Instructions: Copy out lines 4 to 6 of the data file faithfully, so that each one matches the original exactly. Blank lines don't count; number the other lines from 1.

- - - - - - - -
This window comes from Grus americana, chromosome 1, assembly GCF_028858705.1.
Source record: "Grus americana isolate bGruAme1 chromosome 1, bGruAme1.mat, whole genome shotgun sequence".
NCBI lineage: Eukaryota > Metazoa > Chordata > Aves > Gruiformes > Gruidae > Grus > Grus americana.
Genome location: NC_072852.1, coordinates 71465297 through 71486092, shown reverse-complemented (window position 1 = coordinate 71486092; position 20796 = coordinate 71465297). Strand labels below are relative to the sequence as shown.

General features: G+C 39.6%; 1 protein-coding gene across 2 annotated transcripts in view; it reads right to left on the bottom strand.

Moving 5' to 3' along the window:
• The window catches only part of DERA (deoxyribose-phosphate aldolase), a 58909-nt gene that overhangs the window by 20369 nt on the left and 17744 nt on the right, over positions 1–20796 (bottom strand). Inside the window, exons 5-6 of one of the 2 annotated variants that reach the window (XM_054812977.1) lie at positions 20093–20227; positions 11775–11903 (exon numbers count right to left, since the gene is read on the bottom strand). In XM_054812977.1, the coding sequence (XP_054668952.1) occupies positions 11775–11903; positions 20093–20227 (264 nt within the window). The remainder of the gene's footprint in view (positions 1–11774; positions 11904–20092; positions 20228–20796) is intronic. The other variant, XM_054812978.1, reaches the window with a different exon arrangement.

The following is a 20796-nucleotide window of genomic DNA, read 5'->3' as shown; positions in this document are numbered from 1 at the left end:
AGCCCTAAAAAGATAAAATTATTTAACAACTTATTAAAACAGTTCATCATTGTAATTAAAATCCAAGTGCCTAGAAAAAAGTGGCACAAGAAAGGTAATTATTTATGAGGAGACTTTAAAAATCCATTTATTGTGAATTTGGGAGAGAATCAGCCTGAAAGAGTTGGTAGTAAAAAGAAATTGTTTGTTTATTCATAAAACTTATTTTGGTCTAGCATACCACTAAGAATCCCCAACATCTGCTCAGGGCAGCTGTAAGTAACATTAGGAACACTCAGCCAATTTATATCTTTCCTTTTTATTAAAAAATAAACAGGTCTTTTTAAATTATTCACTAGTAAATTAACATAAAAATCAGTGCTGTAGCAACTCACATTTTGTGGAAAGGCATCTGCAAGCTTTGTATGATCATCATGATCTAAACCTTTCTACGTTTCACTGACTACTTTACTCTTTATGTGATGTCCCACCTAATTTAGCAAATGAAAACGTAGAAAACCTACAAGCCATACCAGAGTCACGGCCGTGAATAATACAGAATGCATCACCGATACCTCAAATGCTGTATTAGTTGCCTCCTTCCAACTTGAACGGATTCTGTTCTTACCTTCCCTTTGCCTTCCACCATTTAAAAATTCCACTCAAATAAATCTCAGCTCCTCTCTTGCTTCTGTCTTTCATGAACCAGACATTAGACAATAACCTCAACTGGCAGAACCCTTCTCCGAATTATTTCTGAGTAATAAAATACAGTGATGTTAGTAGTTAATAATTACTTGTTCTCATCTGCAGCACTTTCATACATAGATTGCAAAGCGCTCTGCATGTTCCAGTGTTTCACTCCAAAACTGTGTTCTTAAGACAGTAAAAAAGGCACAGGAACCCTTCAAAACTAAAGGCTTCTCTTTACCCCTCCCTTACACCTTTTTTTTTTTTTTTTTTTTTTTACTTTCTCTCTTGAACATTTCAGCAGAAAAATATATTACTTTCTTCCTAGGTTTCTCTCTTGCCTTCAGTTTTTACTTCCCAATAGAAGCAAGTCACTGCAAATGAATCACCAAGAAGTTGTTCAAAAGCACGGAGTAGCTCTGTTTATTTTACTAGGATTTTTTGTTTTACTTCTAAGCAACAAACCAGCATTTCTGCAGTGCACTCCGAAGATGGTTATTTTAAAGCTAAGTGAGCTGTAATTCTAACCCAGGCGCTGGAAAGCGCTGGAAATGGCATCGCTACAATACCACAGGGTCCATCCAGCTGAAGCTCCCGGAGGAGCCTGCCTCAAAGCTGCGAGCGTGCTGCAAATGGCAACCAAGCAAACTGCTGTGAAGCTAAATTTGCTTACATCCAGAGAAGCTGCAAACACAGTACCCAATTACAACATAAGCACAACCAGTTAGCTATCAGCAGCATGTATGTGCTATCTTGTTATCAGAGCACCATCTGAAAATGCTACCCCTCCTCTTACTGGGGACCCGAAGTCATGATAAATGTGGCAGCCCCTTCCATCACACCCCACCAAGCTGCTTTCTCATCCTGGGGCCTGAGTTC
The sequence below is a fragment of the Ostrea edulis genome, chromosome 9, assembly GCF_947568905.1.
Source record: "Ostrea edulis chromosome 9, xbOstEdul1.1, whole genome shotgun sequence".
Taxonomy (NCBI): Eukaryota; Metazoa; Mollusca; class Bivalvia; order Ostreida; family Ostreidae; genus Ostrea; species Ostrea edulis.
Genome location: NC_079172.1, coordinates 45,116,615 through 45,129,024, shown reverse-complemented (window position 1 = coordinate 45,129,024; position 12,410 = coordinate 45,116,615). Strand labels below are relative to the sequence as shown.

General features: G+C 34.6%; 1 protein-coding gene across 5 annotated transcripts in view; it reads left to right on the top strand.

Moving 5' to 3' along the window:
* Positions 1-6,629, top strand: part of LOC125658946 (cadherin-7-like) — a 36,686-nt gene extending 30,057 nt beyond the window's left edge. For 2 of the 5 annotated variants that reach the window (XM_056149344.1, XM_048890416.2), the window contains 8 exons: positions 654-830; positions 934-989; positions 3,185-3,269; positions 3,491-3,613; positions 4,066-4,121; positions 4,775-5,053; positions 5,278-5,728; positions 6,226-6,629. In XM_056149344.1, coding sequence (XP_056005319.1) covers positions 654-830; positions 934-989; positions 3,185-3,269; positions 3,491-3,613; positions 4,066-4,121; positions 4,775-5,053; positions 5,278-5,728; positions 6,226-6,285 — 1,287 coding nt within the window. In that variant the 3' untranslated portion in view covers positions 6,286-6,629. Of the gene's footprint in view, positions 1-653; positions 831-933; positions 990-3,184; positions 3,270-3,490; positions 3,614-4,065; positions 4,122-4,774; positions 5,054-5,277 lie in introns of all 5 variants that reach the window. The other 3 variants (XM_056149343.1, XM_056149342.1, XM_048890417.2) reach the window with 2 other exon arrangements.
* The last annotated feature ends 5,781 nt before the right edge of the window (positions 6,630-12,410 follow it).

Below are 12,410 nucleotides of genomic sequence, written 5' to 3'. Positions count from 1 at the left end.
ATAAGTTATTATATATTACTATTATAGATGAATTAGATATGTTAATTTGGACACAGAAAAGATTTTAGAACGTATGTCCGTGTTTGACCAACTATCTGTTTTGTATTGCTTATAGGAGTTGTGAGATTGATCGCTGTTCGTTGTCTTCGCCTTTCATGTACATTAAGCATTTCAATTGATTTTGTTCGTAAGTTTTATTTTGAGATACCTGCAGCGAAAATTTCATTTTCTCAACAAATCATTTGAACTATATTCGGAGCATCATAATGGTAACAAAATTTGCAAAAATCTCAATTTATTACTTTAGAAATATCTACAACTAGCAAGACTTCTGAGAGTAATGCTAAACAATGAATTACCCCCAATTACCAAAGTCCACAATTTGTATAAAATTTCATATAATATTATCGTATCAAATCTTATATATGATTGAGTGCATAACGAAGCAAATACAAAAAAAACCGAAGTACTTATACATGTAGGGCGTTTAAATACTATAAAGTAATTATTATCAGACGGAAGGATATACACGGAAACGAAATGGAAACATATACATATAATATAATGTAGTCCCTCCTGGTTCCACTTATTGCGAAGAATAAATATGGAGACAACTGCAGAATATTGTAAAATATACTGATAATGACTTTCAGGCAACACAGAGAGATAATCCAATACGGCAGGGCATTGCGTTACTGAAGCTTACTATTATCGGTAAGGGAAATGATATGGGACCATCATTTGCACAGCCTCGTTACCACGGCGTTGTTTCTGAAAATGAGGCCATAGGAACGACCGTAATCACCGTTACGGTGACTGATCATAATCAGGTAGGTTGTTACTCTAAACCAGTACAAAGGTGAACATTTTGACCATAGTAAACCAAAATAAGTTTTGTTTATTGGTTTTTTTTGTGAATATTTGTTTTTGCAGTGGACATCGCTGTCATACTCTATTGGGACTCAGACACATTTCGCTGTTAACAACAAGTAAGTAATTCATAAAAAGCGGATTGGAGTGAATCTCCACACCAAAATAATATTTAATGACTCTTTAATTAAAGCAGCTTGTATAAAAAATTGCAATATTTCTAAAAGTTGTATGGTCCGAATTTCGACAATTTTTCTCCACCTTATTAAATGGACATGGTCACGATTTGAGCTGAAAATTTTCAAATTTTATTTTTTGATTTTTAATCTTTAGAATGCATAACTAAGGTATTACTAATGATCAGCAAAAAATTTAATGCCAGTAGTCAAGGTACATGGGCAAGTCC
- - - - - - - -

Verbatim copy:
Genome location: NC_072852.1, coordinates 71465297 through 71486092, shown reverse-complemented (window position 1 = coordinate 71486092; position 20796 = coordinate 71465297). Strand labels below are relative to the sequence as shown.

General features: G+C 39.6%; 1 protein-coding gene across 2 annotated transcripts in view; it reads right to left on the bottom strand.

Moving 5' to 3' along the window: